Cuttin-Edge, On-the-Spot Reporting

Have You Seen?


There’s something about tubes, right? Maybe it’s the shiny, glowing glass bottles, maybe it’s their benign low-order distortion character, or maybe it’s a mix of those two with a healthy glug of nostalgia thrown in. Or maybe it’s just that the voltages are high enough to flash-fry you if you touch the wrong wire.

Whatever it is about tubes, these beguiling devices still have a presence in high-end audio, perhaps now more than ever. And one of the most captivating displays here at Audio Video Show 2023 in Warsaw was found in the Fezz Audio and Pylon Audio room. But first, a fair warning that prices are in three different currencies: euros, US dollars, and Polish zlotys.

Fezz and Pylon

Fezz brought a fully tubed (and mostly new) system to show off, including two Titania stereo power amplifiers (zł12,100), each bridged in mono to give a total of 80Wpc, two new phono preamplifiers, the Gloria Evolution and Gratia Prestige Evolution, and a new line-stage preamplifier, the Sagita Prestige Evolution, all three of which have prices that are yet to be announced.

The system used a turntable setup from Warsaw-based Muarah Audio, showing off its new MT3 turntable equipped with its MY-1/9 tonearm (€3535 for the combination) and its PSC with InteliClamp (€2070). The PSC is a standalone speed controller and power supply, but there’s a very cool twist: the InteliClamp technology is, in essence, a record clamp that measures the speed at which the platter is spinning, communicates that wirelessly with the power supply device, and creates a feedback loop to maintain an accurate 33⅓ rpm rotational speed.

Music played through a new pair of speakers by Pylon, another Polish company. The speakers are also new, called the Diamond 30 mkII. Pylon CEO Mateusz Jujka told me that Pylon does not yet have a distributor in North America, but he said the company is searching for one presently, and he gave me an estimated price of $2500/each for the Diamond 30 mkII. He also told me that Pylon has started selling speakers under its own name after building cabinets for other speaker manufacturers, including Germany’s Audio Physic. He stressed that the company specializes in building speaker cabinets, and has many years of experience in doing so. This shows in the designs of Pylon’s speakers. They’re a bit understated aesthetically, but they look to be of excellent quality. And the sound of the Diamond 30 mkIIs playing in the room was great.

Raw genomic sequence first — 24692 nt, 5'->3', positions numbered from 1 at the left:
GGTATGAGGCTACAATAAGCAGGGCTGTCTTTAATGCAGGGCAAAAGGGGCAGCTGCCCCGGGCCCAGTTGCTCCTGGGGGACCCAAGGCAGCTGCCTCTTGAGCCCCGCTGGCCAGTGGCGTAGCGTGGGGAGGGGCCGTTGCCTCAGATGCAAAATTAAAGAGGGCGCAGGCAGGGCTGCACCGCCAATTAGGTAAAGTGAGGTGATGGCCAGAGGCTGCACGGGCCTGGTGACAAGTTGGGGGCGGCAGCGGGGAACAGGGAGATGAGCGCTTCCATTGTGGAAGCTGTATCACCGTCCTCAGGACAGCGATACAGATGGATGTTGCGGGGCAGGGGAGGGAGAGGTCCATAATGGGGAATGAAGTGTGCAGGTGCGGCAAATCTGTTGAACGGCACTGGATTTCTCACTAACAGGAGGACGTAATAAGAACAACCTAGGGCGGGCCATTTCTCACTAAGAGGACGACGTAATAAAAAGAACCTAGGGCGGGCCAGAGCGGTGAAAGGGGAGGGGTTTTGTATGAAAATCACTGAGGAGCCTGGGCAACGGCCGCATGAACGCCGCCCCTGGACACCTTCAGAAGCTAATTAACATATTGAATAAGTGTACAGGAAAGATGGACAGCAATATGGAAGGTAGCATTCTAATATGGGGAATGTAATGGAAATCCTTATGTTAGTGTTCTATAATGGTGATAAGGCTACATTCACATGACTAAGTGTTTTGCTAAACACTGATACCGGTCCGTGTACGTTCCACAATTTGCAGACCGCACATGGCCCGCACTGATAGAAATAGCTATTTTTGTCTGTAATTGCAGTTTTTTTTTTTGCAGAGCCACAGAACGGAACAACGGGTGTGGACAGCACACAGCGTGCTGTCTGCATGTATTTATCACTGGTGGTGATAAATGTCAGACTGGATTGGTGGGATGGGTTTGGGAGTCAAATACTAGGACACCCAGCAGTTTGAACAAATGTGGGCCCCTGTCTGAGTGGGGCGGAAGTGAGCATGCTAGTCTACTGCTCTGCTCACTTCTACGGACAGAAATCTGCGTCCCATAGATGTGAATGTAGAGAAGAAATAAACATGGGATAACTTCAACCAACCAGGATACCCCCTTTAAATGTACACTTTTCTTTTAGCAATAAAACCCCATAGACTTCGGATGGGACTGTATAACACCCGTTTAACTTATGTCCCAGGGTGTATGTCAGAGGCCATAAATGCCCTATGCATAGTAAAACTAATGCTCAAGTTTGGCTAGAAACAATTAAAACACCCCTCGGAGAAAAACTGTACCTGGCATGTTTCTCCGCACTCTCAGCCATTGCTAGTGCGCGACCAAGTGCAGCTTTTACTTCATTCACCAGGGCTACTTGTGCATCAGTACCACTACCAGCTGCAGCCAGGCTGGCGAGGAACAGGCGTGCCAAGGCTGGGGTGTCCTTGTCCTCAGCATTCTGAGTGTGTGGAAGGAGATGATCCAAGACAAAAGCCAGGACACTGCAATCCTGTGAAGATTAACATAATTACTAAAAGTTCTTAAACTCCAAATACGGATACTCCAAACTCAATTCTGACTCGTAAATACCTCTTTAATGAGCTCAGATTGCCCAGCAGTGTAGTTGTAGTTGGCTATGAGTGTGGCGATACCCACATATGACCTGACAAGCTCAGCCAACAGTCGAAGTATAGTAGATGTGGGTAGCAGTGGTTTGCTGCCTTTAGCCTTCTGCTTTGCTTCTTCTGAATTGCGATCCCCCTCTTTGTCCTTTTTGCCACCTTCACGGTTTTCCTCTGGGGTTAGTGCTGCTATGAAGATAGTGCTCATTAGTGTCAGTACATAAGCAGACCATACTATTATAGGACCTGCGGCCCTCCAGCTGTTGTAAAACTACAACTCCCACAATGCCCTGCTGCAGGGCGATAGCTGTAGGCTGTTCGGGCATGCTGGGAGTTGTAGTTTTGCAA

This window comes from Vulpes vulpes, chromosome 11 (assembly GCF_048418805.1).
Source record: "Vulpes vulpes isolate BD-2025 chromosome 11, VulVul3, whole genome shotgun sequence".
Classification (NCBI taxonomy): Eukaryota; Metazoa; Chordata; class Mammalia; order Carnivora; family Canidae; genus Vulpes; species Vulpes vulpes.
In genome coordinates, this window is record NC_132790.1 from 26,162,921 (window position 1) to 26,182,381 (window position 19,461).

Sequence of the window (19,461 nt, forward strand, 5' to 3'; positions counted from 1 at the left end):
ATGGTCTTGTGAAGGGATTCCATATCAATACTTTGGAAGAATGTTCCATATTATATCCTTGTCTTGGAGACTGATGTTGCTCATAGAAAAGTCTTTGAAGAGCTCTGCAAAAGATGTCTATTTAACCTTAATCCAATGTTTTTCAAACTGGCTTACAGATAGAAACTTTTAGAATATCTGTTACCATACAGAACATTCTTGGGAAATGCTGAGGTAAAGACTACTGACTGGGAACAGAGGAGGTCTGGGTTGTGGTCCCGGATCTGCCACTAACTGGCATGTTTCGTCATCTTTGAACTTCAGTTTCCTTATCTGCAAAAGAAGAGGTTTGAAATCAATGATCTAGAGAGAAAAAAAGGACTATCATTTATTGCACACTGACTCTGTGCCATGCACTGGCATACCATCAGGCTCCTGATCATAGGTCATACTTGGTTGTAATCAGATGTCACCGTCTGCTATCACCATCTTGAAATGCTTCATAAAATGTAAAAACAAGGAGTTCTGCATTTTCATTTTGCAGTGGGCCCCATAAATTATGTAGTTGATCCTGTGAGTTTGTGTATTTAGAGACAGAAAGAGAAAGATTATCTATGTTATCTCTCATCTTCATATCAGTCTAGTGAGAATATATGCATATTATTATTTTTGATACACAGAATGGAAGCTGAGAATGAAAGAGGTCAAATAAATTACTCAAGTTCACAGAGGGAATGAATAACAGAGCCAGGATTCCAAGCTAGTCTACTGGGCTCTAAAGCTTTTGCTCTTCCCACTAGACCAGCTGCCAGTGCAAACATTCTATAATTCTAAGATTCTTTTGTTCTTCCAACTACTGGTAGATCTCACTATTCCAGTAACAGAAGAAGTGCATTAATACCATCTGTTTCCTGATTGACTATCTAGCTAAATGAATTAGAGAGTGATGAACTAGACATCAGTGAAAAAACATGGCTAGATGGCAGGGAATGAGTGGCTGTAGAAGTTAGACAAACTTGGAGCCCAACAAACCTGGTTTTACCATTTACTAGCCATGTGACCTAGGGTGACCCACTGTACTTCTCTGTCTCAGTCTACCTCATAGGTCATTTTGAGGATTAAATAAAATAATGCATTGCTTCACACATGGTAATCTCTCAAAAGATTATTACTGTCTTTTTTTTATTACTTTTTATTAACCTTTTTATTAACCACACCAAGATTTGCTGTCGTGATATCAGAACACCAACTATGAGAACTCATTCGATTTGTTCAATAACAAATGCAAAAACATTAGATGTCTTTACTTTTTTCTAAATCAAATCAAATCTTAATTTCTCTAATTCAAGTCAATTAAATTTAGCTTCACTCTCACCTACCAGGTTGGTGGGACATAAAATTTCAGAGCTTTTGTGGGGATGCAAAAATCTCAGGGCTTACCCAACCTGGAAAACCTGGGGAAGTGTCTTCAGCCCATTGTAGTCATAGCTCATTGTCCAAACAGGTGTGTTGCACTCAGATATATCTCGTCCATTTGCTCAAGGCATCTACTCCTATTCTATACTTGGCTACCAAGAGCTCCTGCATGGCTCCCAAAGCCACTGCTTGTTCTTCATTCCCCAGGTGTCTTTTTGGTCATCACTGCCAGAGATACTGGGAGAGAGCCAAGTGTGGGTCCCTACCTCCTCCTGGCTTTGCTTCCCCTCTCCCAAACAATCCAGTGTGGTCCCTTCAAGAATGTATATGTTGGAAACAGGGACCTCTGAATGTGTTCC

Fezz and Pylon

The big event for today, however, was the unveiling of Fezz’s new Equinox Evo DAC, which was created in collaboration with Lampizator, another Polish company. The DAC, which I was told would sell for €2500, or zł10,000, is the first Lampizator-licensed product, and Lampizator founder and CEO Łukasz Fikus handled much of the design, which is based around a Fikus-designed PCB and uses a Texas Instruments PCM1794 chipset. Fezz Audio and its transformer-making corporate affiliate, Toroidy, have designed a custom power supply for the device.

Oh, and the tube—how could I forget? The Equinox Evo uses—praise be!—just one 12AU7 vacuum tube. Though it’s seemingly pedestrian, I’m in love with the concept. This means that if a tube goes down, replacing it involves walking into a Guitar Center store and buying a new one. No need to spend a fortune and wait six weeks for a Dutch nonagenarian to pick through his hoard of rare NOS valves or an Uzbek gangster to raid a collapsed Soviet military bunker. The Equinox Evo is designed with a sliding glass cover, which makes the tube easily accessible to the end user, as well as displaying the device.

A Lampizator-branded tube DAC for just €2500? Unheard of! I’m all for hi-fi for the masses. Lampizator’s own products are way more expensive.


In case you’re wondering: yes, I heard the Equinox Evo play, and through the Fezz electronics and Pylon Diamond 30 mkIIs, it had a gloriously full, clean sound, with just the right amount of tube-y romanticism. The Fezz rep said the Equinox Evo DAC will be available in North America in early 2024. I won’t make any hard promises at this juncture, but you can bet we’ll be reaching out to our contact at the distro to see if we can get one for review. Stay tuned for more from Audio Video Show 2023.

Matt Bonaccio
Contributor, SoundStage!